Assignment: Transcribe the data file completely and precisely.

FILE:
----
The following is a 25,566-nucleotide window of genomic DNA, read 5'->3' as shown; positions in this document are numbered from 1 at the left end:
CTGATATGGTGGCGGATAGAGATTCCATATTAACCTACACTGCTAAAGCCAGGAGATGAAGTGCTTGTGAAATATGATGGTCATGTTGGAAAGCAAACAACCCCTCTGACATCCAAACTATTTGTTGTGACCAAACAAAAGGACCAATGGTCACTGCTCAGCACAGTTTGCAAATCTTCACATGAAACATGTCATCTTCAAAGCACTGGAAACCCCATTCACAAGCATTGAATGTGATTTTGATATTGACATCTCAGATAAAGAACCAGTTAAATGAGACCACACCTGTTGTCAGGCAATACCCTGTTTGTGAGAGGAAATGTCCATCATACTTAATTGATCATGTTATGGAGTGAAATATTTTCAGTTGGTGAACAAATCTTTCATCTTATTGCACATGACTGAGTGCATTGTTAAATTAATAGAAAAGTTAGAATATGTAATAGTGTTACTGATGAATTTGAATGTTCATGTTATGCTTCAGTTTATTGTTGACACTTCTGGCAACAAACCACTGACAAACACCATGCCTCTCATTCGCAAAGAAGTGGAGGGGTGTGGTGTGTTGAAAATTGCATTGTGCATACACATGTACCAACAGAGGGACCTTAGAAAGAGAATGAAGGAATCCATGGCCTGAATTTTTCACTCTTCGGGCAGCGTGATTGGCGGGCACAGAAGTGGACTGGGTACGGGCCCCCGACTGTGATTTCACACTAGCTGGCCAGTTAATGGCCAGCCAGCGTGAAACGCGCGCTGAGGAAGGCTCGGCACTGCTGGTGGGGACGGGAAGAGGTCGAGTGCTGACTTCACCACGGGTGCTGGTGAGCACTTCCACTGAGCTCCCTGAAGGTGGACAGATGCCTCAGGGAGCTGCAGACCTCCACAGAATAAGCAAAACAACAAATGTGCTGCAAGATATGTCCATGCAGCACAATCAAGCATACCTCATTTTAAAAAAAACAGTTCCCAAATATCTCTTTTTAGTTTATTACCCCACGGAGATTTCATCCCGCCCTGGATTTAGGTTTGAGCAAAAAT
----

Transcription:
The following is a 25,566-nucleotide window of genomic DNA, read 5'->3' as shown; positions in this document are numbered from 1 at the left end:
CTGATATGGTGGCGGATAGAGATTCCATATTAACCTACACTGCTAAAGCCAGGAGATGAAGTGCTTGTGAAATATGATGGTCATGTTGGAAAGCAAACAACCCCTCTGACATCCAAACTATTTGTTGTGACCAAACAAAAGGACCAATGGTCACTGCTCAGCACAGTTTGCAAATCTTCACATGAAACATGTCATCTTCAAAGCACTGGAAACCCCATTCACAAGCATTGAATGTGATTTTGATATTGACATCTCAGATAAAGAACCAGTTAAATGAGACCACACCTGTTGTCAGGCAATACCCTGTTTGTGAGAGGAAATGTCCATCATACTTAATTGATCATGTTATGGAGTGAAATATTTTCAGTTGGTGAACAAATCTTTCATCTTATTGCACATGACTGAGTGCATTGTTAAATTAATAGAAAAGTTAGAATATGTAATAGTGTTACTGATGAATTTGAATGTTCATGTTATGCTTCAGTTTATTGTTGACACTTCTGGCAACAAACCACTGACAAACACCATGCCTCTCATTCGCAAAGAAGTGGAGGGGTGTGGTGTGTTGAAAATTGCATTGTGCATACACATGTACCAACAGAGGGACCTTAGAAAGAGAATGAAGGAATCCATGGCCTGAATTTTTCACTCTTCGGGCAGCGTGATTGGCGGGCACAGAAGTGGACTGGGTACGGGCCCCCGACTGTGATTTCACACTAGCTGGCCAGTTAATGGCCAGCCAGCGTGAAACGCGCGCTGAGGAAGGCTCGGCACTGCTGGTGGGGACGGGAAGAGGTCGAGTGCTGACTTCACCACGGGTGCTGGTGAGCACTTCCACTGAGCTCCCTGAAGGTGGACAGATGCCTCAGGGAGCTGCAGACCTCCACAGAATAAGCAAAACAACAAATGTGCTGCAAGATATGTCCATGCAGCACAATCAAGCATACCTCATTTTAAAAAAAACAGTTCCCAAATATCTCTTTTTAGTTTATTACCCCACGGAGATTTCATCCCGCCCTGGATTTAGGTTTGAGCAAAAAT